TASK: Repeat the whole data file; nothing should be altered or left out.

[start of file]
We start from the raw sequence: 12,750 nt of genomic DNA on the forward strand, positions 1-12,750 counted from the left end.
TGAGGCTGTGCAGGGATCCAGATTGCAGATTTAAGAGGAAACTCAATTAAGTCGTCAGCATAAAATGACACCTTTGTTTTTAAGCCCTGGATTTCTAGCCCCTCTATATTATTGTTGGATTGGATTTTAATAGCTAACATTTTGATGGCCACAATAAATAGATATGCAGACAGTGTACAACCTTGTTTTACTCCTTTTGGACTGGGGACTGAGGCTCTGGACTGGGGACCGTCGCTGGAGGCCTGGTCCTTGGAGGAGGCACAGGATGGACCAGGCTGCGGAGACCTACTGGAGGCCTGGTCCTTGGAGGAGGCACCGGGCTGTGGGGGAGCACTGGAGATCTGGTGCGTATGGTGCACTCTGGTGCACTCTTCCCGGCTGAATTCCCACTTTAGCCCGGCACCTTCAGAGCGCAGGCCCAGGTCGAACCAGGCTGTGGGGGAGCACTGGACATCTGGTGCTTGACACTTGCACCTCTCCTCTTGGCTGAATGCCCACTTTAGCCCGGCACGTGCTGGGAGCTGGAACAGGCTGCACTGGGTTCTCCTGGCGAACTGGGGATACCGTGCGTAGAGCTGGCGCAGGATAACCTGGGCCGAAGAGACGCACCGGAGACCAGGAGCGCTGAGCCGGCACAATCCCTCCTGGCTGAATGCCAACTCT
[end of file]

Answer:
We start from the raw sequence: 12,750 nt of genomic DNA on the forward strand, positions 1-12,750 counted from the left end.
TGAGGCTGTGCAGGGATCCAGATTGCAGATTTAAGAGGAAACTCAATTAAGTCGTCAGCATAAAATGACACCTTTGTTTTTAAGCCCTGGATTTCTAGCCCCTCTATATTATTGTTGGATTGGATTTTAATAGCTAACATTTTGATGGCCACAATAAATAGATATGCAGACAGTGTACAACCTTGTTTTACTCCTTTTGGACTGGGGACTGAGGCTCTGGACTGGGGACCGTCGCTGGAGGCCTGGTCCTTGGAGGAGGCACAGGATGGACCAGGCTGCGGAGACCTACTGGAGGCCTGGTCCTTGGAGGAGGCACCGGGCTGTGGGGGAGCACTGGAGATCTGGTGCGTATGGTGCACTCTGGTGCACTCTTCCCGGCTGAATTCCCACTTTAGCCCGGCACCTTCAGAGCGCAGGCCCAGGTCGAACCAGGCTGTGGGGGAGCACTGGACATCTGGTGCTTGACACTTGCACCTCTCCTCTTGGCTGAATGCCCACTTTAGCCCGGCACGTGCTGGGAGCTGGAACAGGCTGCACTGGGTTCTCCTGGCGAACTGGGGATACCGTGCGTAGAGCTGGCGCAGGATAACCTGGGCCGAAGAGACGCACCGGAGACCAGGAGCGCTGAGCCGGCACAATCCCTCCTGGCTGAATGCCAACTCT